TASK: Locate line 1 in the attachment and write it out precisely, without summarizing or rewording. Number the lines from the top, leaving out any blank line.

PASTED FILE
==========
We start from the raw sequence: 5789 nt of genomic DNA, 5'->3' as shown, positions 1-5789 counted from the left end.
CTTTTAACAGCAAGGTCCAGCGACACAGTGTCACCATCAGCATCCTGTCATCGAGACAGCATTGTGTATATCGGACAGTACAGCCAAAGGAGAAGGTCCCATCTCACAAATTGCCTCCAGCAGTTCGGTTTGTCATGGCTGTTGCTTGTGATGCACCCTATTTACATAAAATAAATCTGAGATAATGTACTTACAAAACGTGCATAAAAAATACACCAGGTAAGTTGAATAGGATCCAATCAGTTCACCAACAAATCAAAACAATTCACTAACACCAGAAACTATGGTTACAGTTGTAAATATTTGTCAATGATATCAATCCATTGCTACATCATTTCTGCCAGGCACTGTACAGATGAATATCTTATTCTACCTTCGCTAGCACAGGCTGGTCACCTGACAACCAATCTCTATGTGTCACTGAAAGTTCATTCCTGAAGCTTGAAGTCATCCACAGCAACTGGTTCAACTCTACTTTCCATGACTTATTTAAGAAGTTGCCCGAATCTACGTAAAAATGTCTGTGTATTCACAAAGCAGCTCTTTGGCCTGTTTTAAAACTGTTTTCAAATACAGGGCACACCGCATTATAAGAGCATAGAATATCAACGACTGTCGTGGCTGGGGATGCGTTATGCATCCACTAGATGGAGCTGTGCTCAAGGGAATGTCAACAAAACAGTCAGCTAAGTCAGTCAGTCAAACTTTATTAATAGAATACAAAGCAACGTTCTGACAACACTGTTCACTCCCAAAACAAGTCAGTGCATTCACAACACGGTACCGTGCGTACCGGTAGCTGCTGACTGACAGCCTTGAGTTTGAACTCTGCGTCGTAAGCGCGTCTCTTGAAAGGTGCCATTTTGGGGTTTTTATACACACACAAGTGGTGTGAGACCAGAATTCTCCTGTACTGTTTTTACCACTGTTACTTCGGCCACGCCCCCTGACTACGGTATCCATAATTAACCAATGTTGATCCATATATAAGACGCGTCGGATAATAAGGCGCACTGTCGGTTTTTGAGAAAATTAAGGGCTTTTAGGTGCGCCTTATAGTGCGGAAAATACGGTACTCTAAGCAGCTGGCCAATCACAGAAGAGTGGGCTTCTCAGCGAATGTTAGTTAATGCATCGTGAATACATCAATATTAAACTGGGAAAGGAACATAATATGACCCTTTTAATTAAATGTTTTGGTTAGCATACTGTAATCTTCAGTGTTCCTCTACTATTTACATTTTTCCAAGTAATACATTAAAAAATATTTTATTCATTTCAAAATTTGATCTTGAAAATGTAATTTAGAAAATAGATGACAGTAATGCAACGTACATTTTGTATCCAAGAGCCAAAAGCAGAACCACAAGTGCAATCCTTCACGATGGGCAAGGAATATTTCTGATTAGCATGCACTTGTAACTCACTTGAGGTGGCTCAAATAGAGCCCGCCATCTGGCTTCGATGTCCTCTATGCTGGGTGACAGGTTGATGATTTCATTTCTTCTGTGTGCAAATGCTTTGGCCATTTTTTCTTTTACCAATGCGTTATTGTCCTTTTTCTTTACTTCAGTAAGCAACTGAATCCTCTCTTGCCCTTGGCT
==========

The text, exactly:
We start from the raw sequence: 5789 nt of genomic DNA, 5'->3' as shown, positions 1-5789 counted from the left end.